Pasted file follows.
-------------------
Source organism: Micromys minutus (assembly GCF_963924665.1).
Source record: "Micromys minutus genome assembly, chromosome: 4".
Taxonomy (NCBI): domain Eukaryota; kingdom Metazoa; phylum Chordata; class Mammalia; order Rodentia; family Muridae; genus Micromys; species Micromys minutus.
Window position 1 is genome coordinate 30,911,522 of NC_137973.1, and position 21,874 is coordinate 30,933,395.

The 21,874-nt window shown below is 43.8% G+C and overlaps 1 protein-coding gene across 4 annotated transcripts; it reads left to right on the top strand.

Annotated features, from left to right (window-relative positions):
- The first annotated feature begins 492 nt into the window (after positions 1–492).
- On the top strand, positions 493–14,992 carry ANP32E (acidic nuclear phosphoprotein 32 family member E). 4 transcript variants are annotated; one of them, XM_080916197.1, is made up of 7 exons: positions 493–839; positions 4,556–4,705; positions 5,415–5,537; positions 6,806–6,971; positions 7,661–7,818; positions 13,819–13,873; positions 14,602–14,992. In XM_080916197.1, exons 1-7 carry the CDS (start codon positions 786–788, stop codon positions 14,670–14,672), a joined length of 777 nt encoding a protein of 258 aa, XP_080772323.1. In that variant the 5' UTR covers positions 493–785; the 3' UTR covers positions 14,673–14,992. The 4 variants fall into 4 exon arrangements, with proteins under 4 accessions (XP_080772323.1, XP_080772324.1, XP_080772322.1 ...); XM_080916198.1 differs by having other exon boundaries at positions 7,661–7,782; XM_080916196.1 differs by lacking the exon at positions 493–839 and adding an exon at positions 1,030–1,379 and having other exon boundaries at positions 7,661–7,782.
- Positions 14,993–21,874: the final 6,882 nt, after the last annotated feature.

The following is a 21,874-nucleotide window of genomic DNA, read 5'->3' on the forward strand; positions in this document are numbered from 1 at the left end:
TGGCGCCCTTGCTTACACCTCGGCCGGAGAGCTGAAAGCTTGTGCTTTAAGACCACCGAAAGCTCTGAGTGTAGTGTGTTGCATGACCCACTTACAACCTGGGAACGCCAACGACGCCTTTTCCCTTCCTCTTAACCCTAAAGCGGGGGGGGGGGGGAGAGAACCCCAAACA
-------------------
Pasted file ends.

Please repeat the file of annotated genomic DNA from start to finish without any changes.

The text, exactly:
Source organism: Micromys minutus (assembly GCF_963924665.1).
Source record: "Micromys minutus genome assembly, chromosome: 4".
Taxonomy (NCBI): domain Eukaryota; kingdom Metazoa; phylum Chordata; class Mammalia; order Rodentia; family Muridae; genus Micromys; species Micromys minutus.
Window position 1 is genome coordinate 30,911,522 of NC_137973.1, and position 21,874 is coordinate 30,933,395.

The 21,874-nt window shown below is 43.8% G+C and overlaps 1 protein-coding gene across 4 annotated transcripts; it reads left to right on the top strand.

Annotated features, from left to right (window-relative positions):
- The first annotated feature begins 492 nt into the window (after positions 1–492).
- On the top strand, positions 493–14,992 carry ANP32E (acidic nuclear phosphoprotein 32 family member E). 4 transcript variants are annotated; one of them, XM_080916197.1, is made up of 7 exons: positions 493–839; positions 4,556–4,705; positions 5,415–5,537; positions 6,806–6,971; positions 7,661–7,818; positions 13,819–13,873; positions 14,602–14,992. In XM_080916197.1, exons 1-7 carry the CDS (start codon positions 786–788, stop codon positions 14,670–14,672), a joined length of 777 nt encoding a protein of 258 aa, XP_080772323.1. In that variant the 5' UTR covers positions 493–785; the 3' UTR covers positions 14,673–14,992. The 4 variants fall into 4 exon arrangements, with proteins under 4 accessions (XP_080772323.1, XP_080772324.1, XP_080772322.1 ...); XM_080916198.1 differs by having other exon boundaries at positions 7,661–7,782; XM_080916196.1 differs by lacking the exon at positions 493–839 and adding an exon at positions 1,030–1,379 and having other exon boundaries at positions 7,661–7,782.
- Positions 14,993–21,874: the final 6,882 nt, after the last annotated feature.

The following is a 21,874-nucleotide window of genomic DNA, read 5'->3' on the forward strand; positions in this document are numbered from 1 at the left end:
TGGCGCCCTTGCTTACACCTCGGCCGGAGAGCTGAAAGCTTGTGCTTTAAGACCACCGAAAGCTCTGAGTGTAGTGTGTTGCATGACCCACTTACAACCTGGGAACGCCAACGACGCCTTTTCCCTTCCTCTTAACCCTAAAGCGGGGGGGGGGGGGAGAGAACCCCAAACA